As the star of the new television series Agent Carter, Hayley Atwell gets to play a rare creature in comic-book adaptations: a female superhero.
She probably qualifies as an endangered species too, given the fate of the last female-anchored comic-to-screen spin-offs - Elektra (2005) and Catwoman (2004), both boxoffice flops, and the short-lived TV show Birds Of Prey (2002).
Nevertheless, Marvel's Agent Carter has been well received by critics since it debuted in the United States earlier this month, drawing praise for its feminist leanings, sparkling humour and stylish 1940s setting.
Its winsome star has been a big asset too. Atwell endeared herself to reporters at a recent Los Angeles press event, where she eschewed the usual tactic of actors in her position suddenly declaring what colossal comic-book fans they are.
The 32-year-old British-American actress confesses that she never aspired to be Wonder Woman or any other comic book hero when she was little. Instead, the ones she looked up to were the formidable women of Hollywood's golden age from the 1930s to 1960s.
"I hate to say this, but I wasn't a big comic-book girl growing up. I loved the Bette Davises and Katharine Hepburns and women who seemed to be very modern women but set in a different time, they seemed to be bigger than the screen itself and also had this incredible intelligence and wit and warmth," says Atwell, who has performed with the Royal Shakespeare Company in London and appeared in Woody Allen's Cassandra's Dream (2007).
And it is just as well, because Peggy Carter has no superpowers to speak of and must rely on those very qualities to save the day.
The show, which airs in Singapore on Fox (StarHub TV Channel 505, Singtel mio TV Channel 330) on Wednesdays, sees Atwell expand on her supporting role in the blockbuster films Captain America: The First Avenger (2011) and Captain America: The Winter Soldier (2014).
The series continues its focus on her work in the Strategic Scientific Reserve - the covert agency that transformed Steve Rogers into the super-soldier known as Captain America - but begins in 1946, when Carter and other women who played a big role in the war find themselves suddenly marginalised.
So, in addition to fighting the bad guys and mourning the love of her life Rogers - who is presumed dead at this point - she must battle sexist attitudes from male colleagues as well as her landlady and female roommate, who think she should be looking for a husband rather than pursuing a career.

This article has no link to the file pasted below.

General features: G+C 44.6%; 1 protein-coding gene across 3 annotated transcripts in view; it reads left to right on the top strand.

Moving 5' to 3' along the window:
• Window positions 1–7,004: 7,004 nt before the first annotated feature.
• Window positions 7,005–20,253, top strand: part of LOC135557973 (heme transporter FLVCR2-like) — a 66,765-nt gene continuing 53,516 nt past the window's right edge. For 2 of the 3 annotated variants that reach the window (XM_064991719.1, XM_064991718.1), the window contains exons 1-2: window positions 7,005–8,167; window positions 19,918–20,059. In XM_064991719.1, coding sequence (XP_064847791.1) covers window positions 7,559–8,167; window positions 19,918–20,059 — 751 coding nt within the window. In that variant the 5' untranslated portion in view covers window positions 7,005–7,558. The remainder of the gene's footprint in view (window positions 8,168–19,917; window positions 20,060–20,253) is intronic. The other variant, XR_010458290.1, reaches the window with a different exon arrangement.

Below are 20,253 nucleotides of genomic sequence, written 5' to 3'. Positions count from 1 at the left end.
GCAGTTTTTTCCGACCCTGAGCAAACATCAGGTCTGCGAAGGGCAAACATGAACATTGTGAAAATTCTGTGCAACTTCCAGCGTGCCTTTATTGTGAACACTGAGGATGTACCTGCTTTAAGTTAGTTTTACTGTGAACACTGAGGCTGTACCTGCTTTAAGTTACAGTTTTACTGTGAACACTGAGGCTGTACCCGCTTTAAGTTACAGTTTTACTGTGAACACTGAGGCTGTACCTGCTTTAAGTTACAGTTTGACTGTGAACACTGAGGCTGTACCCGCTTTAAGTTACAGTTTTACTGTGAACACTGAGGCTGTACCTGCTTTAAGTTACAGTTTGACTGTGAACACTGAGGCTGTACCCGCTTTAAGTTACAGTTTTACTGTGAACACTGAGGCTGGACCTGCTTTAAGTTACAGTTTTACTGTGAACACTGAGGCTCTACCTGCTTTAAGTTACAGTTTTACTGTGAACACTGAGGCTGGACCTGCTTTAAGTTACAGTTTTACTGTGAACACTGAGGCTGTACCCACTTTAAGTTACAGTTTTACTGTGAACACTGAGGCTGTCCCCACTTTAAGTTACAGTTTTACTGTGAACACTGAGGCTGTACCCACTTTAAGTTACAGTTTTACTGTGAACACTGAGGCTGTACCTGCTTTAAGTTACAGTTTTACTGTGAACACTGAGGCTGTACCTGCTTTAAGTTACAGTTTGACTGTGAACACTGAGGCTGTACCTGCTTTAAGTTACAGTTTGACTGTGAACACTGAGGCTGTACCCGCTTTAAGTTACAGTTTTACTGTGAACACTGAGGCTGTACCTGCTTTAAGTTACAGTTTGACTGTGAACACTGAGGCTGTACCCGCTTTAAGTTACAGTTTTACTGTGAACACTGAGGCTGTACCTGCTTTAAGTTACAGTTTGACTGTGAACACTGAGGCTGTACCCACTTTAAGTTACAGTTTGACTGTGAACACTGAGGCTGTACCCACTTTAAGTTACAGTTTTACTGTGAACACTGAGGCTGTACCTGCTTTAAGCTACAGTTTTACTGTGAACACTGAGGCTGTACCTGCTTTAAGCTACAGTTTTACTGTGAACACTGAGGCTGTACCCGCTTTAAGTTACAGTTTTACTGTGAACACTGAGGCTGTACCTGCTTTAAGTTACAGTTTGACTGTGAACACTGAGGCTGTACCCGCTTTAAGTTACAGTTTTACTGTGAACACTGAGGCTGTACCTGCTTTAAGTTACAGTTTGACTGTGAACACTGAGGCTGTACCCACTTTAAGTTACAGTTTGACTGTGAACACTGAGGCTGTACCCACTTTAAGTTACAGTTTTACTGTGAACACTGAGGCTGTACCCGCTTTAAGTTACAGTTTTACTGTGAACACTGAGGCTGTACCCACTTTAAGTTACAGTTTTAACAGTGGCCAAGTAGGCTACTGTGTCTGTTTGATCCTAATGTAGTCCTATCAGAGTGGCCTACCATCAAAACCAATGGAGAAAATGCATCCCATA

Atwell saw it as a chance to flesh out the character of Agent Carter, which the show's creators have dubbed "Alias in the 1940s". Just like Jennifer Garner's tough-as-nails spy in that 2001 to 2006 hit series, Carter goes on secret missions, juggles multiple identities and kicks some serious butt.
Getting to do most of her own stunts for fight scenes was part of the appeal for Atwell.
"You saw glimpses of her in the first Captain America film, but this was a great opportunity to develop her in many different ways - physically, emotionally, mentally," she says.
It was important to her that like Davis or Hepburn, who "weren't just the femme fatale or the ingenue or the jealous girlfriend", this character was not simply a pastiche of tropes.
Agent Carter will put on a blonde wig or a low-cut dress in order to obtain vital information, but that is not the only ace up her sleeve.
"She uses her sexuality when she needs to, but it's never just for the sake of it. She uses it for the greater good and she's not denying her femininity, which I think is a very powerful thing to do. It just happens to be one aspect of the many qualities she has that she uses to do her job."
Furthermore, the show's producers and writers reveal they tweaked the plot to make it more female-centric, adding the character of the butler Jarvis (James D'Arcy) to act as Agent Carter's confidant and, in a neat role reversal, her "Man Friday".
To introduce more female characters - of which there were few given Carter's male-dominated workplace - they had her move into a women's residential hotel and befriend a waitress named Angie (Lyndsy Fonseca).
The way that their friendship is depicted demonstrates the show's true feminist credentials, Atwell believes. "It's so refreshing to see two women on screen supporting each other and who genuinely are friends and they're not competing. I don't know much television that really shows that support between women."
The series has been launched, for now, as a limited TV event, introduced to fill the gap while Marvel's other TV spin-off, Agents Of S.H.I.E.L.D., goes on hiatus in the US.
But Atwell is not hiding the fact that she, like Marvel's TV division, is hoping it does well enough to be picked up beyond its initial eight episodes.
She has also been touched by the fan response on Twitter, particularly from the parents of children whom she hopes can look up to Agent Carter as a role model.
"I've had feedback from parents of boys and girls saying it's just refreshing to see so many qualities in a heroine and she's saying you can use your wit and the many assets and facets to your character.
"The whole point is that she's well-rounded and capable in many ways."
Marvel's Agent Carter airs on Fox (StarHub TV Channel 505, Singtel mio TV Channel 330) on Wednesdays, 9pm.